O Gauge Track Plans

This post was written by Scott
Posted Under: Model Train Layouts
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Far from being limited to a simple oval design, the configuration of model train track layouts is only as limited as your imagination and the amount of space you are willing to dedicate to it.  Resources abound online, in print, and in hobby stores, providing both materials for construction and guidance for designing track configurations.

Whether you want to keep it simple or want to push the limits of track design and really wow your friends, your options are endless.

If you are having trouble coming up with a layout design it might help to first make some decisions about what, if any, theme you might want to work with (Christmas village, wild west, etc.) and any features you would like to include such as tunnels, hills, or buildings.  Deciding on features and starting to acquire the needed materials might help to guide your layout decisions.

Online you can find countless examples of layouts and designs made and shared by fellow enthusiasts, forums in which you can seek advice, resources for buying materials, and even software that enables you to first create a virtual mock-up of your design before committing to physical construction.  It can be quite an expensive hobby, but with a little creativity you can find ways to improvise and incorporate found materials to save a little money.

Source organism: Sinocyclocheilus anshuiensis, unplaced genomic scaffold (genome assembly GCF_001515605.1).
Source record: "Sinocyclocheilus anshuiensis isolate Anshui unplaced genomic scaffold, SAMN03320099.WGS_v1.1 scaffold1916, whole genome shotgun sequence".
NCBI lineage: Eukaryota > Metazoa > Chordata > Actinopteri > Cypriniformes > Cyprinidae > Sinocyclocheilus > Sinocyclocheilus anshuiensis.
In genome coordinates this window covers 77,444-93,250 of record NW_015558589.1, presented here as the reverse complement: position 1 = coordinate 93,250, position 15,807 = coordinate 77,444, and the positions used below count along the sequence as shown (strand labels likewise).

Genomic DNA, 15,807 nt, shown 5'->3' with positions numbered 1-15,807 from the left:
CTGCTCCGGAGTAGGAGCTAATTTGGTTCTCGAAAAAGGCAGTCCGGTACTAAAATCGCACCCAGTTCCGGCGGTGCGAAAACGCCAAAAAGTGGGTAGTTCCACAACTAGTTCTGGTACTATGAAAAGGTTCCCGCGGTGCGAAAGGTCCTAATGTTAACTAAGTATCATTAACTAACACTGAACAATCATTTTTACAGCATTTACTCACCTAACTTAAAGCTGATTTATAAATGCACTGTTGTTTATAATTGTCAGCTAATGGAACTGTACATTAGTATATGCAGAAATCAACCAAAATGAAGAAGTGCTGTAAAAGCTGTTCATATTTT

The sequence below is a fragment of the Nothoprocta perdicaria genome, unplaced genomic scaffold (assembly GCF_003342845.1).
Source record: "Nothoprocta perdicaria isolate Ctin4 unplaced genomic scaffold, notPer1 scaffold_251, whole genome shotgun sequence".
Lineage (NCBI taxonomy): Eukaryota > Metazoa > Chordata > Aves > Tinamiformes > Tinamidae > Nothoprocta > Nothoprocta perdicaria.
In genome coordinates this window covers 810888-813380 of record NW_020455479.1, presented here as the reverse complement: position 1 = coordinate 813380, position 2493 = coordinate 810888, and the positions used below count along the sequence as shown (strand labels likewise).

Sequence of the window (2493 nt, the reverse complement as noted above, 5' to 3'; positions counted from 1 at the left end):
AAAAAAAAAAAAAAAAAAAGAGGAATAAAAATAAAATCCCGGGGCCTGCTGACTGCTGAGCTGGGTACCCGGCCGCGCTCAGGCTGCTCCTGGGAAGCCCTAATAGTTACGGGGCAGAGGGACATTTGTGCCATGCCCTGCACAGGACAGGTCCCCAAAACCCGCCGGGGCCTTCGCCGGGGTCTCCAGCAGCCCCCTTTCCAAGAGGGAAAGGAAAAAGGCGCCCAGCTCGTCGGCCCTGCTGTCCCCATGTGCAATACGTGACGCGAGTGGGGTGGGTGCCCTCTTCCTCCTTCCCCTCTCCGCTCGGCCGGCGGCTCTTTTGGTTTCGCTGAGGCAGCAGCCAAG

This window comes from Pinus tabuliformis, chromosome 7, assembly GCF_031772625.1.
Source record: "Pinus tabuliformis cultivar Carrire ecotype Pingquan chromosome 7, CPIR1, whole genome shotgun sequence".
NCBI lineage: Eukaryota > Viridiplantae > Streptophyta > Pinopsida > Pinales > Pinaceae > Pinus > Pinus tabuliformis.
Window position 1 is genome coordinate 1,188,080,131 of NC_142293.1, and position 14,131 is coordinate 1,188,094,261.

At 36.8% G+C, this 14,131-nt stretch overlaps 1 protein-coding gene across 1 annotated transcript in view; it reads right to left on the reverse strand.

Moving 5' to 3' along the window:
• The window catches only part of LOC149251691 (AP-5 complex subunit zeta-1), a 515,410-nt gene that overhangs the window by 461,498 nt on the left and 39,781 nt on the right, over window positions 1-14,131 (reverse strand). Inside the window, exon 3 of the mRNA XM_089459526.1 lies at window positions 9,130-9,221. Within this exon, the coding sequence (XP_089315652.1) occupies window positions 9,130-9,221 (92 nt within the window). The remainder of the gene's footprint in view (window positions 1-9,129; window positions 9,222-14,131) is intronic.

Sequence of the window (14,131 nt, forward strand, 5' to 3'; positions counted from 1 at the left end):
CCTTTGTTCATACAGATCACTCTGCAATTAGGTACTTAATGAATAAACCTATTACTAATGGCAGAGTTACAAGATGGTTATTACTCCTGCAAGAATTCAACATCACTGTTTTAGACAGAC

Your layout can consist of anything from a simple rural landscape to a scene replete with intricate model buildings, people, and trees, to a surreal alien cityscape if you so desire.  If this is your first time designing and constructing a model train track layout, spend some time reading about the different types of track that are available for purchase, noting that track sections have different lengths, curve diameters, and gauges.

Though no longer as popular as it once was, O gauge remains a fairly common and affordable track type.  O gauge tracks use a three-rail system to guide and power the train, and can be configured in countless ways using various curves, switches, and crossings.

Numerous different manufacturers produce O gauge tracks, and though they are often compatible with one another and can be combined in the same set, it should be noted that O gauge tracks made in the United States are not always compatible with those made in Europe as they conform to different standards of measurement. If this is your first model train track layout, you may want to start simple.  Dedicate a space in your home or studio to constructing the set and housing the materials.

Come up with a simple layout to start, and decide what materials you need for the practical and decorative elements.  Remember once you get a feel for designing layouts and putting them together you can always go bigger, investing more time and money as you progress, making more intricate layout designs, more realistic sets, or more exciting ones!

Many elements such as model buildings can be purchased, though if you enjoy creating models yourself then doing so could both add an element of fun and save you some money in the long run.

Of course many shoot for realism in their designs, evoking a particular historical period and/or a particular region, using very specific model trains appropriate to the era.  That’s not to say that you couldn’t include elements of any type of craft/design/engineering that interests you, incorporating anything from real plants to complicated Rube Goldberg machines of your own design.

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